AP NEWS

Thousands of South Carolina teachers hold school day rally

May 1, 2019
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An education advocate holds a sign during a Teacher rally Wednesday, May 1, 2019, on the South Carolina Statehouse grounds, in Columbia, S.C. Some state officials have criticized teachers for leaving their classrooms. (AP Photo/Christina Myers)

COLUMBIA, S.C. (AP) — Thousands of teachers and supporters rallied Wednesday at the South Carolina Statehouse, demanding more funds to reduce classroom sizes, solve a teacher shortage, hire school counselors and raise educators’ pay.

A similar rally was held in North Carolina.

The rally — called #ALLOutMay1 — prompted at least seven school districts to close because so many teachers asked for the day off. Some district officials said they couldn’t muster enough substitutes and administrators to guarantee student safety.

The rally organized by the online teacher group SC for Ed brought over 10,000 supporters to the Statehouse grounds, according to the South Carolina Department of Public Safety. The grassroots group that started on Facebook has put pressure on lawmakers to change a massive bill that would overhaul the state’s education system.

“I know this decision to leave your students today was difficult, but I know the decision you made is because of the love you have for your students,” said Lisa Ellis, a teacher and founder of SC for Ed.

Organizers said the rally was aimed at reminding the legislature of what’s important to educators. They said their mission goes beyond just teacher raises and includes funding equity across the state. The group has put pressure on lawmakers to change the education overhaul bill that likely won’t pass this year.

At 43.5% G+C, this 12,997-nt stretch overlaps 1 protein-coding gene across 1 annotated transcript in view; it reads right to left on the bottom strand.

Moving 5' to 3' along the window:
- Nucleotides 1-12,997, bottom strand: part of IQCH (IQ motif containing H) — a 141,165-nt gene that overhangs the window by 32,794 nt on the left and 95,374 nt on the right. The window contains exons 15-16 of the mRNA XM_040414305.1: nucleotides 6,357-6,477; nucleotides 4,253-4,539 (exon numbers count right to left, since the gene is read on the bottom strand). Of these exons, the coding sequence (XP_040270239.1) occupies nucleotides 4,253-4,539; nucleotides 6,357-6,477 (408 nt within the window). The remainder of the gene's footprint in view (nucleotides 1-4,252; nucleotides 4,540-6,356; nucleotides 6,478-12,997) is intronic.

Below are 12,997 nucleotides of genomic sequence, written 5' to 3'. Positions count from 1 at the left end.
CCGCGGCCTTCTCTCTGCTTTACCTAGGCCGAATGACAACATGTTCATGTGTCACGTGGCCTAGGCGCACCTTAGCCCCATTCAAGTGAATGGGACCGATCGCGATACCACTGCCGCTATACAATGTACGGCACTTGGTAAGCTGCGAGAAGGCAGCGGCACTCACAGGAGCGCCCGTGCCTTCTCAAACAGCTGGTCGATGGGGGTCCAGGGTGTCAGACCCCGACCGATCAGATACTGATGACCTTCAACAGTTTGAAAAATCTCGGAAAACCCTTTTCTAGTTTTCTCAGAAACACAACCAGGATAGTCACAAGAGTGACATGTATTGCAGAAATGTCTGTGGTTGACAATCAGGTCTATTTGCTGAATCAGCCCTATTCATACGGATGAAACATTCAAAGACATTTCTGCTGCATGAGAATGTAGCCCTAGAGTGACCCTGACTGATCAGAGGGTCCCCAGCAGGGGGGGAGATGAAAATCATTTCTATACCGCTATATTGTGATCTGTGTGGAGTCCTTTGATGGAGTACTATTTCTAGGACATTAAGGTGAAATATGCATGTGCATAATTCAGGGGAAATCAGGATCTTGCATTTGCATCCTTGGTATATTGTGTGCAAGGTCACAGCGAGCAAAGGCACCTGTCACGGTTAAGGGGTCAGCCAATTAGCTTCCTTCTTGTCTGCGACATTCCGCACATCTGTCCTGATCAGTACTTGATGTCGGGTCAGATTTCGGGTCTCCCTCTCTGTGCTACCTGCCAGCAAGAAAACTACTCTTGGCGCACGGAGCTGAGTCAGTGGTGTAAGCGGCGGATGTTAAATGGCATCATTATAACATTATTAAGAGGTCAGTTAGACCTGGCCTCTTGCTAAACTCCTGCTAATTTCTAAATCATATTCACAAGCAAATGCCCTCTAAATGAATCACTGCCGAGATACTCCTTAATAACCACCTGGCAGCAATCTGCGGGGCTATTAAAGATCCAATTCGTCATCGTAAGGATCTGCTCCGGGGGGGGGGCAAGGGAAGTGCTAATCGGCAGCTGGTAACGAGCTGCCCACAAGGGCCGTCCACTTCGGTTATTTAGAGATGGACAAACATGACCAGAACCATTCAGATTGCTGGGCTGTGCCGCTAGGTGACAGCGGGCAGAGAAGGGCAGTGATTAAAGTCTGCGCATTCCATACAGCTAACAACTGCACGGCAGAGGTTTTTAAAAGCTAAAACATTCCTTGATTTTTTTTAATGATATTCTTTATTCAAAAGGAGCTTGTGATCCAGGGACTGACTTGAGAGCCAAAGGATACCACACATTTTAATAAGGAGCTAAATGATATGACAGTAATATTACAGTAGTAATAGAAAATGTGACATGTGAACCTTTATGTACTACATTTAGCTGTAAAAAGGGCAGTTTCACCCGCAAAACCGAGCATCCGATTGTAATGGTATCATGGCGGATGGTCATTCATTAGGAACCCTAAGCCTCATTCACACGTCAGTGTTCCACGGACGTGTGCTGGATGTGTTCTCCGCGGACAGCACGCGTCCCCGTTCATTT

“There’s ... another year for them to step up and do what’s right for the state of South Carolina,” Ellis said. “This is just the beginning. Either join us or move out of our way.”

The House passed its version of the 84-page bill in March. It would create a student ‘bill of rights’ and a new Zero to Twenty Committee that would oversee education from pre-kindergarten to universities. Those provisions were taken out by members of the Senate education committee.

Senate Education Committee Chairman Greg Hembree has said while there is not enough time to fully debate the bill before the legislative session ends May 9, lawmakers will continue discussing education in the coming months.

“This decision to work over the offseason was a bipartisan decision,” said the Little River Republican, who was substitute teaching at a Myrtle Beach middle school Wednesday. “We’ve been working at this a long time in South Carolina. It’s a very dynamic thing.”

South Carolina Gov. Henry McMaster said education must be a top priority and suggested legislators return to work on the issue after the session ends.

“The Senate has failed to act. That is not good,” McMaster said in an interview with the Associated Press. “The Senate must act because we must have major education reform this calendar year.”

McMaster said he found the teachers’ voices “instructive” and he hoped the state Senate was also listening. Loud chants could be heard inside the walls of McMaster’s statehouse office.

As the rally came to an end, several advocates remained on the grounds, speaking to lawmakers.

“Seeing over 10,000 people supporting and entrusting you to do what is best for students in South Carolina is humbling,” Ellis said.

“I know that they (lawmakers) are listening to us, but I hope that they are hearing us,” Ellis said.